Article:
An upsurge in investor demand for healthcare and biotechnology stocks in the wake of the coronavirus pandemic has been likened to the heady days of the ‘tech boom’ in the late 1990s by one broker.
Andy Thacker at Turner Pope Investments told Proactive that the demand for healthcare stocks among investors was reminiscent of the tech boom in the fact that “investors didn’t want to look at anything else”.
“There has been huge demand…People want to see COVID as a marker in the first instance but now that is preferred but not essential”, he said.
“There has been acceptance that the whole healthcare space should be a beneficiary of the very public ‘love in’ with the NHS. The pandemic has also highlighted costs to the health service and the reality that investment has to be made in the sector”, Thacker added.
The broker also highlighted that the pandemic had raised awareness of the issue of an under resourced local healthcare industry.
“The question is can we find better medicines and pharmaceuticals more locally…I think there is a generic lift in the whole of the life sciences space now. There is a realisation that we are under-resourced at a lot of medical areas”.
Thacker added that the upswing in healthcare is likely to continue even after the pandemic has subsided.
“COVID is just one illness…There could be many more from the virus so I don’t think anyone is going to rest on their laurels…Although the level of reaction might reduce”.
In terms of specific focuses, Thacker said in the early months companies were jumping on the “COVID bandwagon”, but whether firms can retain the same level of interest is now likely to depend on “tangible results”.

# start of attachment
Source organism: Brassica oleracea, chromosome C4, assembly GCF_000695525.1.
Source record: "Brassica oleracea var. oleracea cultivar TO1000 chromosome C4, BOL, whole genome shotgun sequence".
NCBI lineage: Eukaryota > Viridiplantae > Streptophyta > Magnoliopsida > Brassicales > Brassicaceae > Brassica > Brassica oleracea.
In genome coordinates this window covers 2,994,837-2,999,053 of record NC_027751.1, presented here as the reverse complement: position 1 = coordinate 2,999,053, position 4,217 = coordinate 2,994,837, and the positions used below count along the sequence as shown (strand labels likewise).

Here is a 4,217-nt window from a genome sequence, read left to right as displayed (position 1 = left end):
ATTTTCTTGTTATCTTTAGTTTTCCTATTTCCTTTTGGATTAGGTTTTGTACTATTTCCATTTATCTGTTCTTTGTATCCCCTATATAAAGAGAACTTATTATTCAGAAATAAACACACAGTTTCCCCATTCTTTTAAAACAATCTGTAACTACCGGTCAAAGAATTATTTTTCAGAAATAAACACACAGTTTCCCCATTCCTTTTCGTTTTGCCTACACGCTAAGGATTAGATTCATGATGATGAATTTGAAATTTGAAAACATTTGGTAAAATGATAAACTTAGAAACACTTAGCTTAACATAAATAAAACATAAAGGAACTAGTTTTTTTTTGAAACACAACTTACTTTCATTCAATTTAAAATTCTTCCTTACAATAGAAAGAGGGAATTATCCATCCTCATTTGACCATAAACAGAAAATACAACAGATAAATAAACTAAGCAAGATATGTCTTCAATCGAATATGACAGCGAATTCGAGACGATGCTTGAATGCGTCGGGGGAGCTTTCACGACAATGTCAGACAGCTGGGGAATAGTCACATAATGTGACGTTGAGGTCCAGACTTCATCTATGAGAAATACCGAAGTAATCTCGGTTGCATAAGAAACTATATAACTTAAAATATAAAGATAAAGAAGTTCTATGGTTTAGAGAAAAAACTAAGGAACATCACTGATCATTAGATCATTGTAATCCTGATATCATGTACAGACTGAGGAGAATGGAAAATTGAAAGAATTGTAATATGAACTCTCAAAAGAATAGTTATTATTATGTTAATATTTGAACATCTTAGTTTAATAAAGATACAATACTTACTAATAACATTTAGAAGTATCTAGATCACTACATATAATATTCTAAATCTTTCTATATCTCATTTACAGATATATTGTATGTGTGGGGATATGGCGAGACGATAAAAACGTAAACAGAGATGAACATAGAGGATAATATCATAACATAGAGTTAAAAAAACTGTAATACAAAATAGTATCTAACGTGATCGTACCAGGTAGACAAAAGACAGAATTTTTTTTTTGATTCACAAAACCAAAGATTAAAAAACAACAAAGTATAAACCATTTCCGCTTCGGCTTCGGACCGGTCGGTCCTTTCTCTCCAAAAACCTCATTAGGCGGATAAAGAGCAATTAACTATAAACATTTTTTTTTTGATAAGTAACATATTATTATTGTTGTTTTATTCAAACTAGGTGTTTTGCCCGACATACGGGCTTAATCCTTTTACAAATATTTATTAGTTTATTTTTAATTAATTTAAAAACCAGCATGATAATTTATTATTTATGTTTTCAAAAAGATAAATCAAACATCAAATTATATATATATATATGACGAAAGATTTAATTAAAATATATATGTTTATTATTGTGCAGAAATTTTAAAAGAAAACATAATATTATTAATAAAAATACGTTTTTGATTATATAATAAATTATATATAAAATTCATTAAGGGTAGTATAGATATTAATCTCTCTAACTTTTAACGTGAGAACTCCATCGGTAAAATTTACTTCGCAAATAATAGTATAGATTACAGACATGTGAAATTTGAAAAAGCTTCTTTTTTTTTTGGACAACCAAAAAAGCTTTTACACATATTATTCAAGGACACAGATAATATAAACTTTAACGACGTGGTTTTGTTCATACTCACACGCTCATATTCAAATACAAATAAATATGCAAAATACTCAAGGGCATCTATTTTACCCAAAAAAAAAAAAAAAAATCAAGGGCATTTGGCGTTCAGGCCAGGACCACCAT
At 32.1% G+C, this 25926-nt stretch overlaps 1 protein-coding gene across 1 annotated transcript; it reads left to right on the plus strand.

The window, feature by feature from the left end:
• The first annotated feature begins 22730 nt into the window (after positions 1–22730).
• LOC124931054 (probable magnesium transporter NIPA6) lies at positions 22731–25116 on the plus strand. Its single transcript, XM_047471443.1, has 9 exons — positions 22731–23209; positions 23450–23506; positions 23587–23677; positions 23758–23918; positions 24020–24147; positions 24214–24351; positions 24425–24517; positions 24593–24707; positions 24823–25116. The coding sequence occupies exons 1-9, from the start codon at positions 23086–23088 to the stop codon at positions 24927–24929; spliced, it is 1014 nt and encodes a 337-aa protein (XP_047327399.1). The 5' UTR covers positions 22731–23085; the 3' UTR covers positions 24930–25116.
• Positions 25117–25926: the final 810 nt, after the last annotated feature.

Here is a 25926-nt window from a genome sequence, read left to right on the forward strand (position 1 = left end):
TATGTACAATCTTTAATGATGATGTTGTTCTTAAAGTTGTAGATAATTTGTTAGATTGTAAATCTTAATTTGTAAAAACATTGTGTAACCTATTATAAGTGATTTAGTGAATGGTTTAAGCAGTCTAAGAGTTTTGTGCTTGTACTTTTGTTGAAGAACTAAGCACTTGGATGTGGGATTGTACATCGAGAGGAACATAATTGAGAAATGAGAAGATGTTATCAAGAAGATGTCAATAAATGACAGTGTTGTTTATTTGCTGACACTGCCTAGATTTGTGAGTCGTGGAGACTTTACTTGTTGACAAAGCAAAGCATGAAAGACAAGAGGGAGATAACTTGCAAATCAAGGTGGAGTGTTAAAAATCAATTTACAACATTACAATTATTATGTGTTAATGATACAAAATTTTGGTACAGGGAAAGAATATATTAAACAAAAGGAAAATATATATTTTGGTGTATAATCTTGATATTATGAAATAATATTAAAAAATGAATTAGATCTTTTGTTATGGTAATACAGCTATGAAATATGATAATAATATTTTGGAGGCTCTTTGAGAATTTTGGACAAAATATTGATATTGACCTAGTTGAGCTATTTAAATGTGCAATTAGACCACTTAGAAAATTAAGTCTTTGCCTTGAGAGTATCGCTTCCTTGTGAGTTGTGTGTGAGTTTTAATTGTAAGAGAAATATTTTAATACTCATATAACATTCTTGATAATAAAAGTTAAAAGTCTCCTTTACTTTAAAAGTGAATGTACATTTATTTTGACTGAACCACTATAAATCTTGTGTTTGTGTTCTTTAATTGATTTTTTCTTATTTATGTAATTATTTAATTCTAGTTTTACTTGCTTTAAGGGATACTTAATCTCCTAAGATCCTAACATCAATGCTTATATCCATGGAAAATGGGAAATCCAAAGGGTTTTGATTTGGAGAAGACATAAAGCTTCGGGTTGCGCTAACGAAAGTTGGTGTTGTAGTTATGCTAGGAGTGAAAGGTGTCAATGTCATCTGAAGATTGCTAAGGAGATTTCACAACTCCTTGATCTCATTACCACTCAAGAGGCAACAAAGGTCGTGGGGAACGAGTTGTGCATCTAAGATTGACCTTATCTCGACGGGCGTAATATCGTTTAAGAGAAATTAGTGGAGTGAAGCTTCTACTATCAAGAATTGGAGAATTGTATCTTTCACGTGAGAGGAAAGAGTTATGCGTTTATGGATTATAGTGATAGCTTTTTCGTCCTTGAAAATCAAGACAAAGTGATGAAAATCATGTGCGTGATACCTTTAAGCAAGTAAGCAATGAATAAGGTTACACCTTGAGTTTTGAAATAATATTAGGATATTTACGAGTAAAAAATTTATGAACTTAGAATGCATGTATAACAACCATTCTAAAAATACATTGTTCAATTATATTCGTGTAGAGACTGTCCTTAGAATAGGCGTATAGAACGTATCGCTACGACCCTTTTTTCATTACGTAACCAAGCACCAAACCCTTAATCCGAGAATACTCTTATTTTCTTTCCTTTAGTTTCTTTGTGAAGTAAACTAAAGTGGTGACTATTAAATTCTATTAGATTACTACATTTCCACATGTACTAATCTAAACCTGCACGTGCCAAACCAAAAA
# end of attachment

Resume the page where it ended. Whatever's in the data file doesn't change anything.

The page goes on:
“If you could put COVID in your investment story, you could name your price”, he said, however this peak has since receded and the market is now in the “show me what you’ve got” phase.
“There is a lot of choice out there across lots of markets for firms in the ‘COVID’ space, so companies will have to show they can make progress because people will not wait…Investors are a lot smarter these days and the money is a lot more nimble”, he added.
Comparisons to the late 90s ‘tech boom’ do not seem to be that far from reality, with biotech groups, particularly among small caps, seeing their share prices surge over the last six months as investors scrabble to ride the wave of efforts to treat and possibly cure the coronavirus.
The company recently reported positive results from a clinical trial of its drug SNG001, an inhaled formulation of interferon beta designed to help treat symptoms of coronavirus.
The firm has also looked to take advantage of its recent surge, raising £14mln in late March to fund the trial of its interferon-beta treatment.
In late March, Novacyt SA (LON:NCYT) was provided emergency authorisation by the US Food and Drug Administration (FDA) to deploy its test for coronavirus, just when the outbreak was accelerating in several western countries. Since then, the firm has secured a slew of manufacturing agreements as well as other deal relating to testing for the virus.